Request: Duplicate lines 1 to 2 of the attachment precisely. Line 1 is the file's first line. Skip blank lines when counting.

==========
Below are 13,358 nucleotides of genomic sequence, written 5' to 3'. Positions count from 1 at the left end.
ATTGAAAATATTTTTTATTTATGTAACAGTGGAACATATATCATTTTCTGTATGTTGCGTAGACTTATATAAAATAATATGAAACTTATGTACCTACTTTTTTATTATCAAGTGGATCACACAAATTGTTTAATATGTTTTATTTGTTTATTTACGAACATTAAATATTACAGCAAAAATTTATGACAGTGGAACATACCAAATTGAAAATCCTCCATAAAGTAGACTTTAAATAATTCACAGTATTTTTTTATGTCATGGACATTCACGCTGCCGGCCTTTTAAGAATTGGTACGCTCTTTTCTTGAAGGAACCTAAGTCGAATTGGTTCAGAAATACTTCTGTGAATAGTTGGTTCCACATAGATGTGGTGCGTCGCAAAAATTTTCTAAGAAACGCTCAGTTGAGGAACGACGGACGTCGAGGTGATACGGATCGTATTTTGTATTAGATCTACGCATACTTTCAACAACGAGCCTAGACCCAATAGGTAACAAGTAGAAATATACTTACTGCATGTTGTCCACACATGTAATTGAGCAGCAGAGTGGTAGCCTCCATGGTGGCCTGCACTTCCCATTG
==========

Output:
Below are 13,358 nucleotides of genomic sequence, written 5' to 3'. Positions count from 1 at the left end.
ATTGAAAATATTTTTTATTTATGTAACAGTGGAACATATATCATTTTCTGTATGTTGCGTAGACTTATATAAAATAATATGAAACTTATGTACCTACTTTTTTATTATCAAGTGGATCACACAAATTGTTTAATATGTTTTATTTGTTTATTTACGAACATTAAATATTACAGCAAAAATTTATGACAGTGGAACATACCAAATTGAAAATCCTCCATAAAGTAGACTTTAAATAATTCACAGTATTTTTTTATGTCATGGACATTCACGCTGCCGGCCTTTTAAGAATTGGTACGCTCTTTTCTTGAAGGAACCTAAGTCGAATTGGTTCAGAAATACTTCTGTGAATAGTTGGTTCCACATAGATGTGGTGCGTCGCAAAAATTTTCTAAGAAACGCTCAGTTGAGGAACGACGGACGTCGAGGTGATACGGATCGTATTTTGTATTAGATCTACGCATACTTTCAACAACGAGCCTAGACCCAATAGGTAACAAGTAGAAATATACTTACTGCATGTTGTCCACACATGTAATTGAGCAGCAGAGTGGTAGCCTCCATGGTGGCCTGCACTTCCCATTG